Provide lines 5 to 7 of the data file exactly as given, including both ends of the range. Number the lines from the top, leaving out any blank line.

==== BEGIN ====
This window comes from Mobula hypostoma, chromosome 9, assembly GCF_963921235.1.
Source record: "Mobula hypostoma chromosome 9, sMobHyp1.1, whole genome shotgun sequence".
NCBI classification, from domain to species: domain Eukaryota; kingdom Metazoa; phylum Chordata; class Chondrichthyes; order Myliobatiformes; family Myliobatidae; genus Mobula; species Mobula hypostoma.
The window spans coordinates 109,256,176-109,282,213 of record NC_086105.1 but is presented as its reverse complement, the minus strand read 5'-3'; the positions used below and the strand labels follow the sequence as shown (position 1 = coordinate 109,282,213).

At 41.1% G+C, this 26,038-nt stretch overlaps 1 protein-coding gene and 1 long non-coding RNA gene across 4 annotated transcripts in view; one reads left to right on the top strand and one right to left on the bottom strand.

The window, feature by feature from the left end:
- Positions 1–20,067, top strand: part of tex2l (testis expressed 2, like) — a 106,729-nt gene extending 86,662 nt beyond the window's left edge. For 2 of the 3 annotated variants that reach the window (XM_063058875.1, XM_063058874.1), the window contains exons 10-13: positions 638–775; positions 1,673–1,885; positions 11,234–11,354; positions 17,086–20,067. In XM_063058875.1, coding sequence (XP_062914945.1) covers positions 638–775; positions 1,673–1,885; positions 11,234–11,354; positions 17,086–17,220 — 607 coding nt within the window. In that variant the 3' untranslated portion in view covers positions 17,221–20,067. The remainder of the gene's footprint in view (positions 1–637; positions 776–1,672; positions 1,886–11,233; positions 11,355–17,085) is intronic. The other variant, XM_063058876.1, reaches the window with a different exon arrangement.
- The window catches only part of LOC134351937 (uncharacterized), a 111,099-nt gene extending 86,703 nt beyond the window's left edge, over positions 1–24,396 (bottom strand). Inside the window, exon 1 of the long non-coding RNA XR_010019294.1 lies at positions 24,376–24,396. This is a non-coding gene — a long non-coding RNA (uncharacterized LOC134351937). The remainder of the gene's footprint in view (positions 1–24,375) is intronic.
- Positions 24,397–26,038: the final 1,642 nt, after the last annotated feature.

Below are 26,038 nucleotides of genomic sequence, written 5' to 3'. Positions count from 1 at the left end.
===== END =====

At 41.1% G+C, this 26,038-nt stretch overlaps 1 protein-coding gene and 1 long non-coding RNA gene across 4 annotated transcripts in view; one reads left to right on the top strand and one right to left on the bottom strand.

The window, feature by feature from the left end:
- Positions 1–20,067, top strand: part of tex2l (testis expressed 2, like) — a 106,729-nt gene extending 86,662 nt beyond the window's left edge. For 2 of the 3 annotated variants that reach the window (XM_063058875.1, XM_063058874.1), the window contains exons 10-13: positions 638–775; positions 1,673–1,885; positions 11,234–11,354; positions 17,086–20,067. In XM_063058875.1, coding sequence (XP_062914945.1) covers positions 638–775; positions 1,673–1,885; positions 11,234–11,354; positions 17,086–17,220 — 607 coding nt within the window. In that variant the 3' untranslated portion in view covers positions 17,221–20,067. The remainder of the gene's footprint in view (positions 1–637; positions 776–1,672; positions 1,886–11,233; positions 11,355–17,085) is intronic. The other variant, XM_063058876.1, reaches the window with a different exon arrangement.